Of course, other invertebrate species were to be seen, including cleaner shrimps, arrow-crabs, anemones, seastars, sea-cucumbers, sea-hares, sea-slugs and octopuses.
Exploring a series of ledges and caves, Brian pointed out dusky and island grouper, glasseyes, cardinalfish, scorpionfish and trumpetfish.
But the highlight of the dive came near the end, when Brian spotted a tiger moray eel. There are several moray species in the marine reserve, but this is the most spectacular, with its yellow and brown skin patterns and a mouthful of over-sized teeth.
We didn’t find an angel shark, but this dive at Table Top was a great introduction to some of the 400 species to be found in the El Cabron Marine Reserve.
After lunch we dived a site called Two Caves. Once more the fish life was impressive, with schools of bream, goatfish and grunts covering the reef in places, and also plenty of caves to explore. In one cave was a tiny European locust lobster, while in another a round sting
Other caves were home to bream, grouper, arrow-crabs and a slipper lobster. Once more we spent time on the sand, looking for an elusive angel shark, but without luck.
We did see a few yellow sting rays, but missed the spiny butterfly ray that other Davy Jones groups saw. Brian later informed us that they see some 10 species of ray in the marine reserve.
EXPLORING LEDGES, caves and gutters we found octopuses, sea slugs, pufferfish and a rare yellow island grouper. Brian searched the reef for the resident common seahorse but, like the angel shark, it eluded us.
Instead we found groups of hairy blennies that must have been ready to mate, because they were fighting.
Over the next three days we enjoyed wonderful dives at Luna Reef, Hole in the Wall, Los Roncadores, Punta de la Sol, Playa Risco Verde and Punta de la Monja.
We explored caves, walls, gutters, seagrass beds and vast expanses of sand. We saw plenty of reef and pelagic fish, sting rays and invertebrate species, but still no angel shark. We even did a day-trip to the southern end of Gran Canaria, with Brian organising two boat-dives with Canary Island Adventures out of Taurito.
The first dive on the compact Cermona II shipwreck was impressive, because it was overflowing with fish.
Resting in 20m the wreck has broken open, and is home to trumpetfish, grouper, parrotfish, moray eels and schools of bream, grunts and barracuda.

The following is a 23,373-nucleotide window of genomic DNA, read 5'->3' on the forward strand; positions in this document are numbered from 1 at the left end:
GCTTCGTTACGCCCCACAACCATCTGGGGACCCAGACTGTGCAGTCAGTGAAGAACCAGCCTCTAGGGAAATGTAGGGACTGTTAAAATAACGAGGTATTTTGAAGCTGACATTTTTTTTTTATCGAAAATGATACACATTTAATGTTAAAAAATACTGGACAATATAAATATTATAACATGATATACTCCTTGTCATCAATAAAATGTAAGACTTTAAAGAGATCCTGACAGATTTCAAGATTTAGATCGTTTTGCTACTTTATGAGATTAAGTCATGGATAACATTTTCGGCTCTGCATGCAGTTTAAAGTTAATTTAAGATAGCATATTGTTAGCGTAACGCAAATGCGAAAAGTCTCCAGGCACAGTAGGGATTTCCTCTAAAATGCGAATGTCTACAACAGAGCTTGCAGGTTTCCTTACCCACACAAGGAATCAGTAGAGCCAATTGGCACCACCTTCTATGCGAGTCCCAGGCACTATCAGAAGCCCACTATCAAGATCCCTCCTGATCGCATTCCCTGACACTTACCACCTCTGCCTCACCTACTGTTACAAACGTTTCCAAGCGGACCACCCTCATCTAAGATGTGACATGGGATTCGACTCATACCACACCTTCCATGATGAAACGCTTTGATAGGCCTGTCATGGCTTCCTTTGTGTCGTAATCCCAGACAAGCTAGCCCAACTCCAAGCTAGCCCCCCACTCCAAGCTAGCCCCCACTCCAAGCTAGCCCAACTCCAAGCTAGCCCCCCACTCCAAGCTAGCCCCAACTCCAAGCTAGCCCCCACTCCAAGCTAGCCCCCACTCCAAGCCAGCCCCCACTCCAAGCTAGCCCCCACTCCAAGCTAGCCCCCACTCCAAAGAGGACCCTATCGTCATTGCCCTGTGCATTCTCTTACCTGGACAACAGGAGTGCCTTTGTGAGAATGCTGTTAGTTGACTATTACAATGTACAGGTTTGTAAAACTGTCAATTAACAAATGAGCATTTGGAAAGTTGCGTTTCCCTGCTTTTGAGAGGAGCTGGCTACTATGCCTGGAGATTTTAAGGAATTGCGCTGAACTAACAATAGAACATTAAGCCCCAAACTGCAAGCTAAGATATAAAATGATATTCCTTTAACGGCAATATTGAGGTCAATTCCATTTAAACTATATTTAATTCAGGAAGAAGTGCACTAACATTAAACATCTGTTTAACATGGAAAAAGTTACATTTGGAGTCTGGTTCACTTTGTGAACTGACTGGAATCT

During the dive we were also buzzed by a submarine full of wide-eyed tourists. It was like being in some bizarre animated Beatles film-clip, with this yellow submarine following us around.
The second dive wasn’t as good, exploring a rocky reef and sandy plain at Perchel. While the visibility was fine at around 20m, marine life was noticeable by its absence – one sting ray, one octopus and a sparse population of reef fish.
It really made us appreciate the rich species diversity of El Cabron.
WITH THE ANGEL SHARKS still eluding us, Brian suggested a night-dive as our last hope, because the sharks are more active at night when they feed.
Diving off the beach at Playa del Cabron, we first explored the rocky reef in the shallows. Here we found mating spotted sea-hares, dozens of them in long mating chains. We also found sleeping fish, arrow-crabs, European locust lobsters, dancing shrimps, brittlestars, common octopus, sea-slugs, African cuttlefish and a very large spiny pufferfish.
Heading over the sand we spotted a few broadtooth conger eels emerging from their daytime hideout, a pretty tube anemone and sleeping starry weavers, but a white-spotted octopus was a great find.
These orange cephalopods live in the sand and are seen by divers only at night. We shot countless images as the octopus slowly crept across the seabed.
Exploring the sand, I waved my torch back and forth in the hope of lighting up an angel shark. Then, suddenly, I noticed an eye glinting in the distance.
Racing over to the spot, I could see that something was buried there. Suspecting that it was only a fish, I waved some sand away and, to my surprise and delight, a common angel shark wriggled out of the sand and swam off. But this was no adult, which can grow to 2.5m long, but a baby, less than 30cm long.
Small as it was I was overjoyed to have finally seen one, and shot a range of photographs when it settled on the sand again. Brian has been working with researchers to study these critically endangered sharks, and informed us that the females give birth in June and July, so this small shark was only a few months old.
We had a wonderful time diving the El Cabron Marine Reserve. This part of the Atlantic Ocean might not have the rich species diversity to which we are accustomed in the Indo-Pacific region, but its own range of species are just as precious, and very well represented.
GETTING THERE> Budget airlines operate direct flights from the UK to Las Palmas airport on Gran Canaria.